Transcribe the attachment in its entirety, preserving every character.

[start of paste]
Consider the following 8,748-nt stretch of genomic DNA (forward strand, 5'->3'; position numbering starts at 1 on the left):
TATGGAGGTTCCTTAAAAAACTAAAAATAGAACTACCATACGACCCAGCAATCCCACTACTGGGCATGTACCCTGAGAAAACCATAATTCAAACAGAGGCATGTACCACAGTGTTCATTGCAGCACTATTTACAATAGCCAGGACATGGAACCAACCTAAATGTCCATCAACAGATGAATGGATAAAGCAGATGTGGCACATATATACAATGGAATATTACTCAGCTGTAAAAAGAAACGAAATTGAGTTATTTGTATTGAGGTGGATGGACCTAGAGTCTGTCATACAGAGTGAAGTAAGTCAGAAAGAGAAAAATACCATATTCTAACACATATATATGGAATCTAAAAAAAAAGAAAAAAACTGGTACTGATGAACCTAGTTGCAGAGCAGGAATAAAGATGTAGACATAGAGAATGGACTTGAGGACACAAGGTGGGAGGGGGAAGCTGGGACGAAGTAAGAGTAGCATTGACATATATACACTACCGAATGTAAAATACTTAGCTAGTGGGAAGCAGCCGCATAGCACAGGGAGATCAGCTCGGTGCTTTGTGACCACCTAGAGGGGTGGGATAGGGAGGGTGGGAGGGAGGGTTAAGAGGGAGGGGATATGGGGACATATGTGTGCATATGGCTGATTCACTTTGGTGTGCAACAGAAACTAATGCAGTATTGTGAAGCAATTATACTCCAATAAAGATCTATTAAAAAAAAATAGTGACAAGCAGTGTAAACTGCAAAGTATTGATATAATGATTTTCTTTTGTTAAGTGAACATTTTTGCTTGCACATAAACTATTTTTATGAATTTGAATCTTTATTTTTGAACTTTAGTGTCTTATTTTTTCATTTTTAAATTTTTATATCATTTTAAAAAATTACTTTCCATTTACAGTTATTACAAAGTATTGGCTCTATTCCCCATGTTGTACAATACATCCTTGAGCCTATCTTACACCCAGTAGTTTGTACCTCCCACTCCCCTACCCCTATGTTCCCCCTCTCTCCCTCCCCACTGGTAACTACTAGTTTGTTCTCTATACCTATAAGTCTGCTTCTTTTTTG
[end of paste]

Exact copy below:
Consider the following 8,748-nt stretch of genomic DNA (forward strand, 5'->3'; position numbering starts at 1 on the left):
TATGGAGGTTCCTTAAAAAACTAAAAATAGAACTACCATACGACCCAGCAATCCCACTACTGGGCATGTACCCTGAGAAAACCATAATTCAAACAGAGGCATGTACCACAGTGTTCATTGCAGCACTATTTACAATAGCCAGGACATGGAACCAACCTAAATGTCCATCAACAGATGAATGGATAAAGCAGATGTGGCACATATATACAATGGAATATTACTCAGCTGTAAAAAGAAACGAAATTGAGTTATTTGTATTGAGGTGGATGGACCTAGAGTCTGTCATACAGAGTGAAGTAAGTCAGAAAGAGAAAAATACCATATTCTAACACATATATATGGAATCTAAAAAAAAAGAAAAAAACTGGTACTGATGAACCTAGTTGCAGAGCAGGAATAAAGATGTAGACATAGAGAATGGACTTGAGGACACAAGGTGGGAGGGGGAAGCTGGGACGAAGTAAGAGTAGCATTGACATATATACACTACCGAATGTAAAATACTTAGCTAGTGGGAAGCAGCCGCATAGCACAGGGAGATCAGCTCGGTGCTTTGTGACCACCTAGAGGGGTGGGATAGGGAGGGTGGGAGGGAGGGTTAAGAGGGAGGGGATATGGGGACATATGTGTGCATATGGCTGATTCACTTTGGTGTGCAACAGAAACTAATGCAGTATTGTGAAGCAATTATACTCCAATAAAGATCTATTAAAAAAAAATAGTGACAAGCAGTGTAAACTGCAAAGTATTGATATAATGATTTTCTTTTGTTAAGTGAACATTTTTGCTTGCACATAAACTATTTTTATGAATTTGAATCTTTATTTTTGAACTTTAGTGTCTTATTTTTTCATTTTTAAATTTTTATATCATTTTAAAAAATTACTTTCCATTTACAGTTATTACAAAGTATTGGCTCTATTCCCCATGTTGTACAATACATCCTTGAGCCTATCTTACACCCAGTAGTTTGTACCTCCCACTCCCCTACCCCTATGTTCCCCCTCTCTCCCTCCCCACTGGTAACTACTAGTTTGTTCTCTATACCTATAAGTCTGCTTCTTTTTTG